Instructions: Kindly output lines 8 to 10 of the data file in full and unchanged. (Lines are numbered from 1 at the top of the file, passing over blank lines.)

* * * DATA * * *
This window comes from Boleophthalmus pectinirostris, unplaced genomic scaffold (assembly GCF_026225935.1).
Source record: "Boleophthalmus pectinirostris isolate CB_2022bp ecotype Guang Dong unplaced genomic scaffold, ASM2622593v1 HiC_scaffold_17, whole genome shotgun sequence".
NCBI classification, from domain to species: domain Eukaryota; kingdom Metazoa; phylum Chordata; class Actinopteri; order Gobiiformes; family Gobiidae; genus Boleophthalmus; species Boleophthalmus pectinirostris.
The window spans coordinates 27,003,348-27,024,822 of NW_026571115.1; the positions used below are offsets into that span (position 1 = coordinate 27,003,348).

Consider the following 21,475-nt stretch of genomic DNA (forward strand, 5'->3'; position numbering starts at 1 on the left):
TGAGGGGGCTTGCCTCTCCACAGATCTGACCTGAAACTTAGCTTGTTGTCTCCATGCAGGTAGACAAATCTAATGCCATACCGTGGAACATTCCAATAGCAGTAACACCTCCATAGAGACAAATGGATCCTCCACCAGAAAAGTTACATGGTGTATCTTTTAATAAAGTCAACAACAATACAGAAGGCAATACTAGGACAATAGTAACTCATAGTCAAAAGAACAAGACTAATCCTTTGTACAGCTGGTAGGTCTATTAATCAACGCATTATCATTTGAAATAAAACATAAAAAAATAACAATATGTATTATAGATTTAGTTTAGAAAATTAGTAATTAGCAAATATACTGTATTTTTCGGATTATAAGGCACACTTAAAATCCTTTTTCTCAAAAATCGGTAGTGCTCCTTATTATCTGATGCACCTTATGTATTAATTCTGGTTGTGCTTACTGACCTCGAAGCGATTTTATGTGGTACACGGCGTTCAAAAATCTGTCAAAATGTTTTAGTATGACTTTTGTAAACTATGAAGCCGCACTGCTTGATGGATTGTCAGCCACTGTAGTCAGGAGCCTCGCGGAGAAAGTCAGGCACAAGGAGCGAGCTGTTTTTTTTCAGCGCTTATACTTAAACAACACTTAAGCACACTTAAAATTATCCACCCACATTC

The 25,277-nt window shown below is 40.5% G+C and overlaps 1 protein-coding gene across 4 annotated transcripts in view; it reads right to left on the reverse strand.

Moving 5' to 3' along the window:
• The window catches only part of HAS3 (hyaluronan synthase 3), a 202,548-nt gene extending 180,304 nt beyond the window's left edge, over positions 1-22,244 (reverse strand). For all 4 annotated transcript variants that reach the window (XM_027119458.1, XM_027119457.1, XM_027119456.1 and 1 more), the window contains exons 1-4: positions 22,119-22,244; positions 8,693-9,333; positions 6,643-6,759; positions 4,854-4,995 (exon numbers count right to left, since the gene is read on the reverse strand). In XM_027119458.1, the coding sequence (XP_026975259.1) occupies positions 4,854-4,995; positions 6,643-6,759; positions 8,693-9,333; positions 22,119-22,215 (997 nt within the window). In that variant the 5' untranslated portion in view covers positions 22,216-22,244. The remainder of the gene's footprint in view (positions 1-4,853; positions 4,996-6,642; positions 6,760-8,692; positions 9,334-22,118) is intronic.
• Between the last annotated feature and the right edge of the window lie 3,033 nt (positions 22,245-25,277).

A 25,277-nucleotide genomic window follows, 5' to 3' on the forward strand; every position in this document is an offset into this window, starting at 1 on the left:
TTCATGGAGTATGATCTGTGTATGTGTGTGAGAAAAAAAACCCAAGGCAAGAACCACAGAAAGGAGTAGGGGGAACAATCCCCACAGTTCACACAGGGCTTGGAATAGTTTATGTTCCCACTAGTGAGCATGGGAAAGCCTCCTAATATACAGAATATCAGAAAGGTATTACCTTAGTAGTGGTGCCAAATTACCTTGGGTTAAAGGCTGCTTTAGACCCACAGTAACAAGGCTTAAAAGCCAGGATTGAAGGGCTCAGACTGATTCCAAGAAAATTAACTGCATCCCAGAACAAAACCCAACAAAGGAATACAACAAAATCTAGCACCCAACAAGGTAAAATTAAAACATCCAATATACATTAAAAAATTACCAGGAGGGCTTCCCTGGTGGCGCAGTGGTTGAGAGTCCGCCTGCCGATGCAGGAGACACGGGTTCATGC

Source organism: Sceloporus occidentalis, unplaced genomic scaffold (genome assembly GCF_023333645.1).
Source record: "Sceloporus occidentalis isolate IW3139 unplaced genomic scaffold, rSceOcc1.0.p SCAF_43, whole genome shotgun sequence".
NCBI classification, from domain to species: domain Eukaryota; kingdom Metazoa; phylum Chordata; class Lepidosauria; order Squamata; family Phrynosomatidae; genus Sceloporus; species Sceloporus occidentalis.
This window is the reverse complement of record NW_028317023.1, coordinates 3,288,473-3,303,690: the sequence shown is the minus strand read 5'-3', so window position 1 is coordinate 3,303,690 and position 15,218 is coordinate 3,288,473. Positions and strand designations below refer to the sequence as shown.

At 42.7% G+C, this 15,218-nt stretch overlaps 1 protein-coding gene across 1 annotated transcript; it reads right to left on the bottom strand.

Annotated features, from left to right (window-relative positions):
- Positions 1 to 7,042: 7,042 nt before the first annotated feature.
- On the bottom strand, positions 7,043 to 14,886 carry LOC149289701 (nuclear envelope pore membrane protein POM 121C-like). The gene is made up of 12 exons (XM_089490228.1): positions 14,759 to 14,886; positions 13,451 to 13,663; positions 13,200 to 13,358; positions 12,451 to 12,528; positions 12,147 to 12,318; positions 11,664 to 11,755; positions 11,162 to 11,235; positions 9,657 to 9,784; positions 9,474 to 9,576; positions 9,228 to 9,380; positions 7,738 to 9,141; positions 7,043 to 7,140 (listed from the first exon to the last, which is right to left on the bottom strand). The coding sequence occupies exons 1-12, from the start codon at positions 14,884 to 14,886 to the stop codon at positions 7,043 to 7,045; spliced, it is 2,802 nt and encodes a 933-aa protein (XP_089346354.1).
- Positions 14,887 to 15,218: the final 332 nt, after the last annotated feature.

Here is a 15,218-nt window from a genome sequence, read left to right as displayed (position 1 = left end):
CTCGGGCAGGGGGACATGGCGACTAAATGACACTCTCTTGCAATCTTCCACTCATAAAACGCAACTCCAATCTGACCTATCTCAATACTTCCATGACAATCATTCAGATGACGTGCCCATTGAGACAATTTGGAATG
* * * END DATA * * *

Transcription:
Moving 5' to 3' along the window:
• The window catches only part of HAS3 (hyaluronan synthase 3), a 202,548-nt gene extending 180,304 nt beyond the window's left edge, over positions 1-22,244 (reverse strand). For all 4 annotated transcript variants that reach the window (XM_027119458.1, XM_027119457.1, XM_027119456.1 and 1 more), the window contains exons 1-4: positions 22,119-22,244; positions 8,693-9,333; positions 6,643-6,759; positions 4,854-4,995 (exon numbers count right to left, since the gene is read on the reverse strand). In XM_027119458.1, the coding sequence (XP_026975259.1) occupies positions 4,854-4,995; positions 6,643-6,759; positions 8,693-9,333; positions 22,119-22,215 (997 nt within the window). In that variant the 5' untranslated portion in view covers positions 22,216-22,244. The remainder of the gene's footprint in view (positions 1-4,853; positions 4,996-6,642; positions 6,760-8,692; positions 9,334-22,118) is intronic.
• Between the last annotated feature and the right edge of the window lie 3,033 nt (positions 22,245-25,277).